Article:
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EU’s new money laundering deal poised to burden crypto more than traditional finance

EU’s new money laundering deal poised to burden crypto more than traditional finance
Eero Heinäluoma, a Finnish member of the European Parliament, is one of the lead negotiators on the EU's anti-money laundering rules. Credit: Andrés Tapia
  • Europe’s legislators reached a provisional agreement on the anti-money laundering rulebook.
  • Crypto firms will be obliged to carry out additional customer due diligence.
  • Some onerous provisions for self-custody wallets were dropped, according to sources.

In a move that may force the crypto industry to scrutinise payments more intensely than traditional finance firms do, lawmakers late Wednesday provisionally agreed on the latest iteration of anti-money laundering rules for the European Union.

Following negotiations in Strasbourg, officials will now shift to reviewing technical details in discussions expected to begin on Friday.

While the bill has not been officially adopted, key decisions affecting the crypto industry have already been made, according to a parliamentary official who declined to be named speaking about pending legislation.

Increased due diligence

Unlike other financial transactions, crypto firms will now have to perform know-your-customer, or KYC, measures on transactions worth less than €1,000.

That’s on top of more rigorous due diligence applied to transactions greater than €1,000.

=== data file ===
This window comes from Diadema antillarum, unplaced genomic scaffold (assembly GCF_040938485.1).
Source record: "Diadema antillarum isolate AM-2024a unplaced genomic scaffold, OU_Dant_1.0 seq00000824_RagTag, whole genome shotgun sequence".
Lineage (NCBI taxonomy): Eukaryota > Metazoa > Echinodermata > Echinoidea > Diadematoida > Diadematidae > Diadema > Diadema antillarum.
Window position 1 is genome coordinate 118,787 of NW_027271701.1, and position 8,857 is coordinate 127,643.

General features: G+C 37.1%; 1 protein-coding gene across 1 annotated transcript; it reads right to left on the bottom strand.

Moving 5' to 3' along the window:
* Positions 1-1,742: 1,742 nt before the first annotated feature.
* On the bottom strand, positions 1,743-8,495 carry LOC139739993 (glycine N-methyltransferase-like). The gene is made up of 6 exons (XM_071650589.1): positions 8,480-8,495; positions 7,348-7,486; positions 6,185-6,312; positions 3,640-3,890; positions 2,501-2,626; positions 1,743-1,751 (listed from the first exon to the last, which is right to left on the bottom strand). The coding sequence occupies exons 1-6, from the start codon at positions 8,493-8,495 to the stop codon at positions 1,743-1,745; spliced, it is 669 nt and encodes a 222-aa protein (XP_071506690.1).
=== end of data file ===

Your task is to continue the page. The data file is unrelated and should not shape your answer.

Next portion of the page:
In contrast, cash payments have a due diligence threshold of €3,000.

These provisions come as the EU reaches near the end of a three year process to pass the Anti-Money Laundering Regulation, or AMLR.

This rulebook will force financial firms to strengthen measures to prevent criminals from using the financial system to handle illicit funds in the 27-nation bloc. The rules are expected to come into force three years after the bill becomes law, according to the parliamentary source.

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The EU will also establish a new authority to oversee the new rules if they become law.

Marathon of negotiations

In a marathon of negotiations, EU officials have been wrestling with how to include crypto and DeFi within purview of the regulation.

Most likely, purely decentralised protocols will be left out, and entities recognised under the EU’s Markets in Crypto-Assets regulation will need to apply the new rules.

The result is double-edged for the crypto industry.

Lawmakers have strived to reassure the industry they are creating a “level playing field for the crypto sector,” in the words of Eero Heinäluoma, a Finnish member of the European Parliament.

“We managed to make sure that the crypto sector will be playing by the same rules and have the same obligations as the traditional financial sector,” Heinäluoma, a member of the Socialist and Democrat groups and one of the lead negotiators on the regulation, said in a press conference in Strasbourg on Thursday.

Burdensome requirements

But crypto advocates don’t see it that way.

They say there are more burdensome requirements for crypto firms than for traditional financial counterparts, and point to the different levels of due diligence they have to perform on low-value payments.

EU legislators are causing confusion by saying the rules would level out the playing field for crypto, because “they are not,” said Tommaso Astazi, head of regulatory affairs at Blockchain for Europe trade association.